Airway collapse

Myrian Vinan Vega MD

Corresponding author: Myrian Vinan Vega
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DOI: 10.12746/swrccc.v12i51.1317


A 67-year-old man with severe COPD and chronic respiratory failure on 2 liters of oxygen per minute, hypertension, anxiety, a history of perforated diverticulitis s/p colostomy, and pulmonary nodules s/p bronchoscopy with biopsies consistent with infection has had multiple admissions for COPD exacerbations requiring corticosteroids and antibiotics. Patient was on triple therapy with tiotropium bromide and fluticasone propionate and salmeterol for the past 2 years. His pulmonary function tests included FEV1: 1.5 L (50% predicted), FVC: 3.38 L (82% predicted), FEV1/FVC: 42%, TLC: 6.83 L (103% predicted), RV: 3.21 L (142% predicted), and DLCO: 15.39 ml/min/mmHg (61% predicted). Computed tomography with pulmonary angiography revealed generalized emphysematous changes, a very thick esophageal wall, and tree and bud infiltrates. There was narrowing of the distal trachea and the right and left bronchi with bronchomalacia changes (Figures 1 and 2). The patient underwent dynamic bronchoscopy showing excessive tracheobronchial collapse. He was started on NIV therapy at night and secretion clearing therapy with inhaled saline, a flutter valve, and chest physiotherapy.

Figure 1

Figure 1. Computed tomography scan reveals significant narrowing of the distal trachea.

Figure 2

Figure 2. Computed tomography reveals narrowing of both proximal main bronchi.


Tracheobronchomalacia (TBM) and excessive dynamic airway collapse (EDAC) are disorders in which the airway lumen gets compromised, resulting in exaggerated luminal narrowing during expiration.1 Tracheobronchomalacia is defined as a condition in which the structural integrity of the cartilaginous wall of the trachea is lost; EDAC is characterized by excessive invagination of the posterior wall of the trachea during exhalation.1 These disorders are relatively common in patients with obstructive airway disorders and occur in up to 50% of patients with COPD.2 Tracheobronchomalacia is associated with chronic airway inflammation, and EDAC is due to dynamic compressive forces during expiration.2 In adults, TBM is commonly associated with underlying disorders, which result in sustained airway inflammation, such COPD and asthma, prolonged intubation, the presence of tracheostomy tubes, inhalation of chemicals, like smoke and combustive fuels, aspiration of irritants, such as gastric acid or food, trauma, tracheal surgeries, malignancies, and congenital anomalies, such as Ehler-Danlos.1,2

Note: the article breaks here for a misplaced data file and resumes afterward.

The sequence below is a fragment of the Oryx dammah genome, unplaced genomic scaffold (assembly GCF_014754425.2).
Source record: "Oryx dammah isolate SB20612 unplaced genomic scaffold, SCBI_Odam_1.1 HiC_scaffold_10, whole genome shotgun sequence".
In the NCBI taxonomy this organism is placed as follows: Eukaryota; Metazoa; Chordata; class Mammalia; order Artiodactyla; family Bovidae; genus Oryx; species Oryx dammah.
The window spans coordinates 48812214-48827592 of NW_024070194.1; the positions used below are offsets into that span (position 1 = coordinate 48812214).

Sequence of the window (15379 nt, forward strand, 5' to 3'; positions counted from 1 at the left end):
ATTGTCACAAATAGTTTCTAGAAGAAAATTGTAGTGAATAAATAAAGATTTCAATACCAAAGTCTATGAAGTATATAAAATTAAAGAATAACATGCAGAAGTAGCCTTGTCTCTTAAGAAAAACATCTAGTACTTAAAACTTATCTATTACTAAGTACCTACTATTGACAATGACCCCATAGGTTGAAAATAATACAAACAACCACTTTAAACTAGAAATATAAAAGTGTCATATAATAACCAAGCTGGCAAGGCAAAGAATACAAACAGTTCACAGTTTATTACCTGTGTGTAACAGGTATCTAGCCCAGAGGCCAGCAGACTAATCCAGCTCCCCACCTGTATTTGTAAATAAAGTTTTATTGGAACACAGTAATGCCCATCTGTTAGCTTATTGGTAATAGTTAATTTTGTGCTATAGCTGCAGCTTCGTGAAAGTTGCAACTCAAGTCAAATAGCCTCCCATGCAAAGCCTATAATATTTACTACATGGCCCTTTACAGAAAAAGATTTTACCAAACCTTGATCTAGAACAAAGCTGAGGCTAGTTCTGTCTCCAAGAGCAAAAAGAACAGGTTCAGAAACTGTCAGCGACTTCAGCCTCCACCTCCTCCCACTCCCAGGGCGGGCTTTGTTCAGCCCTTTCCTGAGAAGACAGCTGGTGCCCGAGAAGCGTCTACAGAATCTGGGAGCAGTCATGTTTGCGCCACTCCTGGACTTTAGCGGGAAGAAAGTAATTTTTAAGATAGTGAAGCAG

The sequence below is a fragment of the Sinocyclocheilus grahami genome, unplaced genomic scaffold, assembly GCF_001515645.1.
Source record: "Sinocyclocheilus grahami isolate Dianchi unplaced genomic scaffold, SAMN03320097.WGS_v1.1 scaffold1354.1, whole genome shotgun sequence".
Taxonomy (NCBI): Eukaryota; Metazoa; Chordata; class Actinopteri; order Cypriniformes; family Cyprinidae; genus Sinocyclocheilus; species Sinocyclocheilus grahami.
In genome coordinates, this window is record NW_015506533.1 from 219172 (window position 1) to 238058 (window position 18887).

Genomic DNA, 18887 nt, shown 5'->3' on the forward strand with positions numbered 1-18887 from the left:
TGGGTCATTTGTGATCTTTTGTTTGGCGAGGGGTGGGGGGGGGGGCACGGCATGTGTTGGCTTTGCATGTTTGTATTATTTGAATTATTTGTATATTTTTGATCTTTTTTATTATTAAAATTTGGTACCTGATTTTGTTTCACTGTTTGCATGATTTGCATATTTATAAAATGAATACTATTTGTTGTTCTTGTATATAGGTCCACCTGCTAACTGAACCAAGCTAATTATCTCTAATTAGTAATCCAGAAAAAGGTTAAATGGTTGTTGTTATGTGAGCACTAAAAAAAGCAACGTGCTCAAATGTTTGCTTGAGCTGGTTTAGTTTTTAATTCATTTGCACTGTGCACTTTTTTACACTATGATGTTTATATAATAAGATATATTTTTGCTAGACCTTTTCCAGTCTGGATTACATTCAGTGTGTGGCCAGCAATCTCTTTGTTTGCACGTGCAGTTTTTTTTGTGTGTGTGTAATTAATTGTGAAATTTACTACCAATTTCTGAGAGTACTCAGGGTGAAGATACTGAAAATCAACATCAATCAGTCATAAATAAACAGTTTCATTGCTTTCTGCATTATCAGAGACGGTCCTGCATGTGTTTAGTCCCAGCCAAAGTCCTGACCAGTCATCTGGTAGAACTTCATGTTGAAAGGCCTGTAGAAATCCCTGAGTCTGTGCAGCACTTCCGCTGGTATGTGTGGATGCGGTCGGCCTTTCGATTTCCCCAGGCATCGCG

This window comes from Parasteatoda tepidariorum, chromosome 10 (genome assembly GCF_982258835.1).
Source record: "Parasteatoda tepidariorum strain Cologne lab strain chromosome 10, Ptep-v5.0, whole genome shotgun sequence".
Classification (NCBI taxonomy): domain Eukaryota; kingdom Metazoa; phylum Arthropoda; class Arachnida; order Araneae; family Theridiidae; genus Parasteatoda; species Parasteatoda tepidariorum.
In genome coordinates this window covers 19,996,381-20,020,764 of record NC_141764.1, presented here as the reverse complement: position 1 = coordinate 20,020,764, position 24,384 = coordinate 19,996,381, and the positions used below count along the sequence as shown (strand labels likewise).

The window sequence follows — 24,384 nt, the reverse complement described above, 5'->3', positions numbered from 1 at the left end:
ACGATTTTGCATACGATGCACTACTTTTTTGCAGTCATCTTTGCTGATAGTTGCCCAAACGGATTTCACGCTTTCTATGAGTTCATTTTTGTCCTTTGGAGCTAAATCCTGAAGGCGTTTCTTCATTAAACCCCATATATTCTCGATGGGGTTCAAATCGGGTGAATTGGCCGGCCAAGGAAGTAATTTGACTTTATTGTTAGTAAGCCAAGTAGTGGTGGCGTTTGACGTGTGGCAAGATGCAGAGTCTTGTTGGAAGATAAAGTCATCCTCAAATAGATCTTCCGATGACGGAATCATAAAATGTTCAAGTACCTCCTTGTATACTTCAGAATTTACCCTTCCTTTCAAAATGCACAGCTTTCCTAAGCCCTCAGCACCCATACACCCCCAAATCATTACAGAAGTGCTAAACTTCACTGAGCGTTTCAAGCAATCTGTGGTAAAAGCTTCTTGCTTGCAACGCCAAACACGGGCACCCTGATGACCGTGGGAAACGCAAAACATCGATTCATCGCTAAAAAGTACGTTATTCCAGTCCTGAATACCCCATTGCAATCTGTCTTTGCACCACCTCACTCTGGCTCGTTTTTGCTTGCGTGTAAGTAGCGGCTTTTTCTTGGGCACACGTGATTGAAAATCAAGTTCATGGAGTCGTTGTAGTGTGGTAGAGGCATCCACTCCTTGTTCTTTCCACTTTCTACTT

Bronchoscopy with airway examination is considered the gold standard to diagnose TBM and EDAC. Diagnosis may be suggested by symptoms but is confirmed by dynamic airway CT and dynamic flexible bronchoscopy. Both tests can determine the percentage of collapsibility.3 Treatment depends on the severity of symptoms, the degree and extent of airway collapse, and the etiology. Medical management should be used before additional therapeutic approaches, such as minimally invasive or open surgical procedures, are performed. Clinicians should optimize therapy for the underlying disease if possible, use airway clearance techniques, such as the use of oscillatory devices, external percussion vests, and mucolytics, and consider pulmonary rehabilitation.1–3 Non-invasive ventilation can be used to maintain airway patency during sleep, facilitate secretion drainage, and improve expiratory flow. Continuous positive airway pressure provides a pneumatic stent, decreases pulmonary resistance and improves expiratory airflow obstruction.3 It also reduces the elevated inspiratory transpulmonary pressures required to initiate airflow and decreases the work of breathing. If these approaches do not improve the patient’s symptoms, then airway stents or central airway stabilization surgery should be considered.2,3

Keywords: tracheobronchomalacia, dynamic airway collapse


  1. Murgu SD, Colt HG. Tracheobronchomalacia and excessive dynamic airway collapse. Respirology 2006;11:388–406.
  2. Sindhwani G, Sodhi R, Saini M, et al. Tracheobronchomalacia/excessive dynamic airway collapse in patients with chronic obstructive pulmonary disease with persistent expiratory wheeze: A pilot study. Lung India 2016 Jul–Aug;33(4):381–4. doi: 10.4103/0970-2113.184870.
  3. Carden KA, Boiselle PM, Waltz DA, et al. Tracheomalacia and tracheobronchomalacia in children and adults: an in-depth review. Chest 2005 Mar;127(3):984–1005. doi: 10.1378/chest.127.3.984.

Article citation: Vinan Vega M. Airway collapse. The Southwest Respiratory and Critical Care Chronicles 2024;12(51):31–32
From: Department of Internal Medicine, Texas Tech University Health Sciences Center, Lubbock, Texas
Submitted: 3/17/2024
Accepted: 4/10/2024
Conflicts of interest: none
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